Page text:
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Medical skin creams could be a lethal fire risk when soaked into fabric – here’s what you need to know

Medical skin creams could be a lethal fire risk when soaked into fabric – here’s what you need to know Rarin Lee/Shutterstock Care providers were alerted to a house fire involving one of their patients at 4am on May 30, 2015. The fire and rescue services discovered a 74-year-old lady who had succumbed to a blaze that developed rapidly while she was still lying in bed. She had been bed bound, known to smoke in bed and was being treated for a skin condition. A year later, a 61-year-old man who was also a smoker, bed bound and had emollient applied to his skin by carers was found dead in his bed after an intense fire. A year after that, an 82-year-old man died with third degree burns when his…

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Amid a healthcare staff crisis, artificial intelligence could be our radiologists of the future

Amid a healthcare staff crisis, artificial intelligence could be our radiologists of the future There are more radiological scans than ever, but too few radiologists to interpret them. The Medical Futurist, CC BY It is almost 40 years since a full-body magnetic resonance imaging machine was used for the first time to scan a patient and generate diagnostic-quality images. The scanner and signal processing methods needed to produce an image were devised by a team of medical physicists including John Mallard, Jim Hutchinson, Bill Edelstein and Tom Redpath at the University of Aberdeen, leading to widespread use of the MRI scanner, now a ubiquitous tool in radiology departments across the world. MRI was a game changer in medical diagnostics because it didn’t require exposure to ionising radiation (such as X-rays),…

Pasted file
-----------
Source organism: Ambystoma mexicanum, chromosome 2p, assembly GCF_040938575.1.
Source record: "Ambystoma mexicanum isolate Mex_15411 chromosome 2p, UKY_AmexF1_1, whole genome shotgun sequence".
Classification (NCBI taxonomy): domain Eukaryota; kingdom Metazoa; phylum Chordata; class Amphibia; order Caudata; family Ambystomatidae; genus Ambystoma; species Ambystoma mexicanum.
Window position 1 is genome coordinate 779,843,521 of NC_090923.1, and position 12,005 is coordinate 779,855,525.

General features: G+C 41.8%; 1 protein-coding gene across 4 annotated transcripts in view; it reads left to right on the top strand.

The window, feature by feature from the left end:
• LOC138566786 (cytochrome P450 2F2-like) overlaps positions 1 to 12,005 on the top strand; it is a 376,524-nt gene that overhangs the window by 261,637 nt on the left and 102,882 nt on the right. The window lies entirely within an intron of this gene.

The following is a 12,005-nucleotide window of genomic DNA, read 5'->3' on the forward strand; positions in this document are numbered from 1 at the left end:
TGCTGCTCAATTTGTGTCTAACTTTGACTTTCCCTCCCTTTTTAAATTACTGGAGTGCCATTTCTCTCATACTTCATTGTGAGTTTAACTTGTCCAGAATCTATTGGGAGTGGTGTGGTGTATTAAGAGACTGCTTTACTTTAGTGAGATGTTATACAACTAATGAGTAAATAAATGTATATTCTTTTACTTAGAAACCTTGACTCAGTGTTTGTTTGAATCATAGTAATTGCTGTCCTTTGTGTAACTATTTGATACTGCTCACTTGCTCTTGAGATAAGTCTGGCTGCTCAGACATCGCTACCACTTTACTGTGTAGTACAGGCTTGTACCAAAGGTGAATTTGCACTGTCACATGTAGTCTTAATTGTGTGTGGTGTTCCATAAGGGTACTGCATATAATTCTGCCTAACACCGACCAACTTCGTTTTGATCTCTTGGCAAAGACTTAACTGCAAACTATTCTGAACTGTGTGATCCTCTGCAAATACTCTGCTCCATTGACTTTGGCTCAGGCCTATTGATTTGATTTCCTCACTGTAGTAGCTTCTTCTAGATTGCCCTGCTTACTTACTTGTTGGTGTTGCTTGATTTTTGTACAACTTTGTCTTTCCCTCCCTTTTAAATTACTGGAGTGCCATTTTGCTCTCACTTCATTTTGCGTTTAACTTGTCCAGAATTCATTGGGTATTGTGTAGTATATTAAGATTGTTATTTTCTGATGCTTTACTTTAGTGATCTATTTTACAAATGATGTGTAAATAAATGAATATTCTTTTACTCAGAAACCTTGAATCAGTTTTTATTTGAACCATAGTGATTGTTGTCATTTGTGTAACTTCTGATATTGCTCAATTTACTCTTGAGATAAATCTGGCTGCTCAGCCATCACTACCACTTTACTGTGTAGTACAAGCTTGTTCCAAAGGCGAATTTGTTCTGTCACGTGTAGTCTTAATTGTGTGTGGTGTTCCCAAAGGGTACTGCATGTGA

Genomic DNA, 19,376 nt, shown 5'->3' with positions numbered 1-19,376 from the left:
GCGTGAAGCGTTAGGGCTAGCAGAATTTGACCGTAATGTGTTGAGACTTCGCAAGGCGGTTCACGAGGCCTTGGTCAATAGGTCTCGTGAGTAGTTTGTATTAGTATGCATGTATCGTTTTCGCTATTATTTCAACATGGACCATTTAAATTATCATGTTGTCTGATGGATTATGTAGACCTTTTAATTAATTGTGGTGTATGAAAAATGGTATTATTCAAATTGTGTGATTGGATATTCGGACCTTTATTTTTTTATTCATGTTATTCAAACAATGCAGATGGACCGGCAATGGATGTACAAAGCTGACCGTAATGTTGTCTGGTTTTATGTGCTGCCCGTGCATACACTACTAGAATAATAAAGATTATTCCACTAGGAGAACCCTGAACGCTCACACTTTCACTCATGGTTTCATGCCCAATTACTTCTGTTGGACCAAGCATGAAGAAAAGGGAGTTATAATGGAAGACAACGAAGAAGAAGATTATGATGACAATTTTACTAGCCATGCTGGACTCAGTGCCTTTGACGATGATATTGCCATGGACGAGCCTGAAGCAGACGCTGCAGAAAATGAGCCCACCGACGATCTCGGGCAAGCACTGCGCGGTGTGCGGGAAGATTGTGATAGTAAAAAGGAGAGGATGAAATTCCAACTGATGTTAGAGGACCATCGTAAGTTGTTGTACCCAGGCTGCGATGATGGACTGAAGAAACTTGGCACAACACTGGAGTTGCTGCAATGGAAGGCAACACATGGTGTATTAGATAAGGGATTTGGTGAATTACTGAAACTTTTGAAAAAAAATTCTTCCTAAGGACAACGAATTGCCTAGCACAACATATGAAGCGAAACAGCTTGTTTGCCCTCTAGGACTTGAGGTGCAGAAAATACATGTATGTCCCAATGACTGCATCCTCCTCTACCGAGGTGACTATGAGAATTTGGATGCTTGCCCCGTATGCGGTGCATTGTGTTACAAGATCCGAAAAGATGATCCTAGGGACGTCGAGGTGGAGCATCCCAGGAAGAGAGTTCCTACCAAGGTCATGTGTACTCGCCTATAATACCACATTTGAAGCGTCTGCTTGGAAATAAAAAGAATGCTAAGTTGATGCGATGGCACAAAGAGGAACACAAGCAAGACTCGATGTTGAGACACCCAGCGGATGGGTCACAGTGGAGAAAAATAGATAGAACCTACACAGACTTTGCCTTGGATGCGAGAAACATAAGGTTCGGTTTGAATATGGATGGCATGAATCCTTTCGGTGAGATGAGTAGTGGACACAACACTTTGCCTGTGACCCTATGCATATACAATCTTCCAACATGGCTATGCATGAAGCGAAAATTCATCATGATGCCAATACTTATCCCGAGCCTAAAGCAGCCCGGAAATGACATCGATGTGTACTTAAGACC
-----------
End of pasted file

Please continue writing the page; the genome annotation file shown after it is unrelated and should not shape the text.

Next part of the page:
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Myth about how science progresses is built on a misreading of the story of penicillin

Myth about how science progresses is built on a misreading of the story of penicillin Rattiya Thongdumhyu/Shutterstock Many professions have creation myths about much-revered pioneers. For nursing, it is Florence Nightingale in Scutari, flitting between beds bearing her lamp. For engineers, it is Isambard Kingdom Brunel, driving railway lines across the countryside and building ships. These myths often tell us more about how professions want to be seen than about the historic events on which they are based. One of the myths in medical science is the discovery of penicillin. It has been retold to generations of school children: Alexander Fleming came back from his holidays in 1928 to his laboratory at St Mary’s Hospital in London and looked at some petri dishes before throwing them away. On one of…